In an interview with the British paper, The Times, Richard Dawkins admitted he could not "condemn [mild pedophilia] by the same standards as I or anyone would today." He was commenting on his own experience as a child in the1950s. He admitted that he was a victim of "mild pedophilia."
His reasoning for a minimal condemnation was straight-forward: "I am very conscious that you can’t condemn people of an earlier era by the standards of ours."
He did not categorize outright sexual encounters as "mild pedophilia" according to the article. But it was unclear when "mild" would turn into something more severe.
Such relativistic moralism is the mainstay of much academia in Britain and America. And the more they openly admit to such sub-standard morals, the better.
His "reasoning" is so flagrantly dangerous it should bring more condemnation than it already has. But then the sensibilities of the media have been warped for years. The average American, however, may find this shocking all the while not fully grasping the implications.
Here are the necessarily implications: if society shifts mores enough, then "mild pedophilia" will only be mildly condemned. And whose to say it would be condemned at all?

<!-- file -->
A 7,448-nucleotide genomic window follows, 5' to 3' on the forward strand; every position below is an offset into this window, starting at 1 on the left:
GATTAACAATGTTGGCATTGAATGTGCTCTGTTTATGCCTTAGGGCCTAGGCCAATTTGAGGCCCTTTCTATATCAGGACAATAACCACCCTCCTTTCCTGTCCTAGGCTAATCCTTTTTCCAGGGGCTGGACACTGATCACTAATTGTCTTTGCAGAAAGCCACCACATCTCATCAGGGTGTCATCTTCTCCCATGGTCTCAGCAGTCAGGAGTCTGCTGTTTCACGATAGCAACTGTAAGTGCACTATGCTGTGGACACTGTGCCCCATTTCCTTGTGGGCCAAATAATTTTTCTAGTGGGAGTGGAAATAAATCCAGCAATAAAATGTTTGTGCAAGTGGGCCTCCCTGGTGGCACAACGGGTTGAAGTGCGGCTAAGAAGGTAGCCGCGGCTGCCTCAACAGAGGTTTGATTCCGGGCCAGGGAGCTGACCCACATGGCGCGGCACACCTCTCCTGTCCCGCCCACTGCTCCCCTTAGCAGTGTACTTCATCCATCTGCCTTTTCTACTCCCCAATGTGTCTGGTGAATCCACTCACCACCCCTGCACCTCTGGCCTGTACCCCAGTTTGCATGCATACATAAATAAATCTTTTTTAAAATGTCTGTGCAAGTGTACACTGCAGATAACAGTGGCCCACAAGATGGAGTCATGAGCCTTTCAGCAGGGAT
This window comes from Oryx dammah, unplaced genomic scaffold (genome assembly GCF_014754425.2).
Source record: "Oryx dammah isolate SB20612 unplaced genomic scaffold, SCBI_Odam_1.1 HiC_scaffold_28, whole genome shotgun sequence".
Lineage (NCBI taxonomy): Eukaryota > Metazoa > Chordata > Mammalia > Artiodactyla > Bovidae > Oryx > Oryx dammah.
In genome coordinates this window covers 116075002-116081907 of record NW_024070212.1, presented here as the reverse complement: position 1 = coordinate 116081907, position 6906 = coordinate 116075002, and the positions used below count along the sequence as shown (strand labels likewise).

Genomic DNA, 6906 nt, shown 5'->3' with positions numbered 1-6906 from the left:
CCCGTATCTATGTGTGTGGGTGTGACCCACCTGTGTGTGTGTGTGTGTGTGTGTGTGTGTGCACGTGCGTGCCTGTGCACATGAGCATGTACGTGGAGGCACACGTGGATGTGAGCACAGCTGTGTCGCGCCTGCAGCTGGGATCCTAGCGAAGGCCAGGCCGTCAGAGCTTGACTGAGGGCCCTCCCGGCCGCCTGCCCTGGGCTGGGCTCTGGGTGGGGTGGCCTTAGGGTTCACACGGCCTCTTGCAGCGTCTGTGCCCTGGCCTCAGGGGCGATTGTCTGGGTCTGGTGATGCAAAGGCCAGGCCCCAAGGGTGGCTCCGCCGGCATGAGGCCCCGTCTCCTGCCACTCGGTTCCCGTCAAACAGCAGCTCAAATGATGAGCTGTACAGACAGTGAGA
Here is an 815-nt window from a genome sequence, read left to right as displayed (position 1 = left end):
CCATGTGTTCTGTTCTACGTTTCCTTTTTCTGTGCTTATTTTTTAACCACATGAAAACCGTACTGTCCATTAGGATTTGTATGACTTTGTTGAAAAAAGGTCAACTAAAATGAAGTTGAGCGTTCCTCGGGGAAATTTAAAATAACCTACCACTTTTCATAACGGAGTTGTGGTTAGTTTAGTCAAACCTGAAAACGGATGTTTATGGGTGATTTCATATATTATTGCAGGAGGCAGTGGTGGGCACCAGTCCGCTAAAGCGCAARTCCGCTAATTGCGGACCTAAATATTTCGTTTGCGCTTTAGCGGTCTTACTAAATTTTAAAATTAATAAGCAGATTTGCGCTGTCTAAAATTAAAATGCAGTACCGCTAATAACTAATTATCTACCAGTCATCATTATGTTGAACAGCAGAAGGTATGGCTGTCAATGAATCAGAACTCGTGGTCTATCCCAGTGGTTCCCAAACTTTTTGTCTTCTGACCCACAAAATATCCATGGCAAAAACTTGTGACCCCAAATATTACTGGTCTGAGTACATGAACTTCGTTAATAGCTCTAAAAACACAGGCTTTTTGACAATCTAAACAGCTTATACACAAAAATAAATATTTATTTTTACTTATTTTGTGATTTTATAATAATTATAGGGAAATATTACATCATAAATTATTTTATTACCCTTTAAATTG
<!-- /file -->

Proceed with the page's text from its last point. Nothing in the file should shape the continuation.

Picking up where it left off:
Why not be the leading edge of moral "evolution" such as the current social homosexual and transgender revolution? Why not add pedophilia to the mix?
Harvard medical school is not waiting according to their July 2010 newsletter: "Like other sexual orientations, pedophilia is unlikely to change." Two "experts" testifying last year before a Canadian parliamentary commission presented similar language and reasoning (see National Review summary here).
Normalizing pedophilia with the label "orientation" is one logical step away from "mild pedophilia."
What if these medical "experts" have their way in the near future? What if at that future time Dawkins analyzes the sexual pedophilia of today? Maybe he would not judge it too harshly. After all "you can’t condemn people of an earlier era by the standards of ours."